15. Again, you will need a table where the yearly engine consumption data is stored using an individual record for each engine/year combination. I don't know how you're getting your data, but ideally you would have: Engines -< EngineYearlyConsumptions -< Emissions >- EmissionFactors Note that a record in Emissions table must lookup the YearOfManufacture and HorsePower values from its ancestor in Engines, in order to link to the correct record in EmissionFactors.
  16. I no longer see an option to select the font, or indent a paragraph (and, IIRC, a few more formatting options).
  17. You have to start by splitting this into individual records in an EmissionFactors table that has fields for: • Substance • YearOfManufacture • MinimumHorsePower • EmissionFactor • Units Then for your report generate a record in a third Emissions table for each Engine/Substance combination, and let it calculate the total emission. So your structure would be: Engines -< Emissions >- EmissionFactors and the relationship between Emissions and EmissionFactors would be defined as: Emissions::Substance = EmissionFactors::Substance AND Emissions::YearOfManufacture = EmissionFactors::YearOfManufacture AND Emissions::HorsePower ≤ EmissionFactors::MinimumHorsePower with the records on the EmissionFactors side sorted by MinimumHorsePower, descending. I don't see a given year in the example. If you have year-by-year data, this may affect the structure.
  18. Make sure to read this:
  19. Make sure the summary field is not defined as running total. Otherwise it will always show the value of the first related record, no matter what you do. Please note that I have added an alternative method to handle this, also using your existing relationship. This is crucial. If every invoice can have its own "delay", stored in the invoice itself, then the task of creating a relationship that shows only invoices past their due becomes even more complicated. I won't go into it now - if you like, do a search here for "Ugo's method".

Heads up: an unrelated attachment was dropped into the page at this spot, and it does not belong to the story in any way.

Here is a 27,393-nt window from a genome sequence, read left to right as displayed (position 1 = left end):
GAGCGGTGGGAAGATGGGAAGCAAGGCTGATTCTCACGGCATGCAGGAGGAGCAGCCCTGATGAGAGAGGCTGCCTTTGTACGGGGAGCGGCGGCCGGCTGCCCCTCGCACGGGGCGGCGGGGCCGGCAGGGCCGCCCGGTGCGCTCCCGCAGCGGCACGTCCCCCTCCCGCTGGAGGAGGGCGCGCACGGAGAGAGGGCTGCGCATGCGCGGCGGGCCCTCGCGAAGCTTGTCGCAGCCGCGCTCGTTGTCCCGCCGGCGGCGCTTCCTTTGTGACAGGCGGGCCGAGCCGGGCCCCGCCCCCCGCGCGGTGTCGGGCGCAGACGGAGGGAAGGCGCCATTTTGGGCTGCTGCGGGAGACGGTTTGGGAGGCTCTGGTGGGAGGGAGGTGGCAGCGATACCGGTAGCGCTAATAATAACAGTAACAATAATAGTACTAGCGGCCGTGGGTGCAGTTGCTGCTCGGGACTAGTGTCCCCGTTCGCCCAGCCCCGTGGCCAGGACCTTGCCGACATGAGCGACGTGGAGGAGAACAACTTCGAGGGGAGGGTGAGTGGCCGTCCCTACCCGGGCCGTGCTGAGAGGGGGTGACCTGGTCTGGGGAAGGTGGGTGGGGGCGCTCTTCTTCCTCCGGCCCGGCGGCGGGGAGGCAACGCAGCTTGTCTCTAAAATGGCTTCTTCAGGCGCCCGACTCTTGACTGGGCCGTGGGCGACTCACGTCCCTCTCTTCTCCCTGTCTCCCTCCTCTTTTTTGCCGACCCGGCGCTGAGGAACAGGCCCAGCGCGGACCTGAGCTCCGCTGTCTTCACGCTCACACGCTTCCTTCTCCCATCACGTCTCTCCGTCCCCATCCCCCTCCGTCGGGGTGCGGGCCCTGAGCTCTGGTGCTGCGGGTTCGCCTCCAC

20. No, the words "unstored" or "current date" do not appear above my previous post. Anyway, I already gave you two ways to do this with your current relationship. If you want to define a new relationship, then explain exactly how the Late flag is calculated - including how any calculation fields it depends on (such as DueDate) are calculated.
  21. How exactly is the Late field defined? If it's an unstored calculation (as it probably must be), then it cannot be used it as a matchfield in the proposed relationship.
  22. Then you will have to either change the relationship so that it includes the filter, or place the text object inside a one-row portal filtered the same way. Or define a calculation field that returns the invoice's sum when the invoice is late and sum/summarize it instead.
  23. I think you could replace the portal by a text object and merge the summary field (defined in the portal table) into it. This assumes the portal has no filtering applied to it. I am mostly guessing here, because you did not explain what exactly the portal is showing and how the underlying relationship is defined.